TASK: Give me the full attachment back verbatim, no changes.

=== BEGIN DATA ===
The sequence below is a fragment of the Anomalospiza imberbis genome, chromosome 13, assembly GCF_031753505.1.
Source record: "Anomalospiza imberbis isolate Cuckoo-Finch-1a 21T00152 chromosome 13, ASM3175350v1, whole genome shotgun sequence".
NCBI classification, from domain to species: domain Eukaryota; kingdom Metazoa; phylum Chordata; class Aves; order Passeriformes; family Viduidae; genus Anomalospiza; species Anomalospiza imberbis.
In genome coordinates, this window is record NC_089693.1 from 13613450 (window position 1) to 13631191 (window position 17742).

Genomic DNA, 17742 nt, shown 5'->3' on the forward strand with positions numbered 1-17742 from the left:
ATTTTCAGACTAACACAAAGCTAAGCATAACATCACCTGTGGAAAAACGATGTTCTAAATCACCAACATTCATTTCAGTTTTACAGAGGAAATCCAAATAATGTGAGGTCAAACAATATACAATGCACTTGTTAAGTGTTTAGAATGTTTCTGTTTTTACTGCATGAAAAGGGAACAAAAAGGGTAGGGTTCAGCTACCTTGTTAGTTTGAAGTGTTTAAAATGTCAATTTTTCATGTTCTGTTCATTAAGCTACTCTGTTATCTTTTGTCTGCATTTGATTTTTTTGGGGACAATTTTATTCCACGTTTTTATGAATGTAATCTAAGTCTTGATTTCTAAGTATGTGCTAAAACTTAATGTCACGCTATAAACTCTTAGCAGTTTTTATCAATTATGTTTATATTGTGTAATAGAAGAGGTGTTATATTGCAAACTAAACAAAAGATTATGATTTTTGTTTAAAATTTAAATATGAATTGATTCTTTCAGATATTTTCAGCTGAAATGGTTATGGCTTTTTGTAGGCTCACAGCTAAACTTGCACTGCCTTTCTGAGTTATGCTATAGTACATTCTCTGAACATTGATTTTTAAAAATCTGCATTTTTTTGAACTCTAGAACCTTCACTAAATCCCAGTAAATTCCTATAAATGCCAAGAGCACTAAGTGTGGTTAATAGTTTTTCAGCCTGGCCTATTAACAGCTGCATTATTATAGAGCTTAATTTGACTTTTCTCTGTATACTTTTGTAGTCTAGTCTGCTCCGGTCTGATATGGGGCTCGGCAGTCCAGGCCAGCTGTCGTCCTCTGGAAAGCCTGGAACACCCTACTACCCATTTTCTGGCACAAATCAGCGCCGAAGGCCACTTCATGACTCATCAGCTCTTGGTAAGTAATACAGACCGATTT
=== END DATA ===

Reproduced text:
The sequence below is a fragment of the Anomalospiza imberbis genome, chromosome 13, assembly GCF_031753505.1.
Source record: "Anomalospiza imberbis isolate Cuckoo-Finch-1a 21T00152 chromosome 13, ASM3175350v1, whole genome shotgun sequence".
NCBI classification, from domain to species: domain Eukaryota; kingdom Metazoa; phylum Chordata; class Aves; order Passeriformes; family Viduidae; genus Anomalospiza; species Anomalospiza imberbis.
In genome coordinates, this window is record NC_089693.1 from 13613450 (window position 1) to 13631191 (window position 17742).

Genomic DNA, 17742 nt, shown 5'->3' on the forward strand with positions numbered 1-17742 from the left:
ATTTTCAGACTAACACAAAGCTAAGCATAACATCACCTGTGGAAAAACGATGTTCTAAATCACCAACATTCATTTCAGTTTTACAGAGGAAATCCAAATAATGTGAGGTCAAACAATATACAATGCACTTGTTAAGTGTTTAGAATGTTTCTGTTTTTACTGCATGAAAAGGGAACAAAAAGGGTAGGGTTCAGCTACCTTGTTAGTTTGAAGTGTTTAAAATGTCAATTTTTCATGTTCTGTTCATTAAGCTACTCTGTTATCTTTTGTCTGCATTTGATTTTTTTGGGGACAATTTTATTCCACGTTTTTATGAATGTAATCTAAGTCTTGATTTCTAAGTATGTGCTAAAACTTAATGTCACGCTATAAACTCTTAGCAGTTTTTATCAATTATGTTTATATTGTGTAATAGAAGAGGTGTTATATTGCAAACTAAACAAAAGATTATGATTTTTGTTTAAAATTTAAATATGAATTGATTCTTTCAGATATTTTCAGCTGAAATGGTTATGGCTTTTTGTAGGCTCACAGCTAAACTTGCACTGCCTTTCTGAGTTATGCTATAGTACATTCTCTGAACATTGATTTTTAAAAATCTGCATTTTTTTGAACTCTAGAACCTTCACTAAATCCCAGTAAATTCCTATAAATGCCAAGAGCACTAAGTGTGGTTAATAGTTTTTCAGCCTGGCCTATTAACAGCTGCATTATTATAGAGCTTAATTTGACTTTTCTCTGTATACTTTTGTAGTCTAGTCTGCTCCGGTCTGATATGGGGCTCGGCAGTCCAGGCCAGCTGTCGTCCTCTGGAAAGCCTGGAACACCCTACTACCCATTTTCTGGCACAAATCAGCGCCGAAGGCCACTTCATGACTCATCAGCTCTTGGTAAGTAATACAGACCGATTT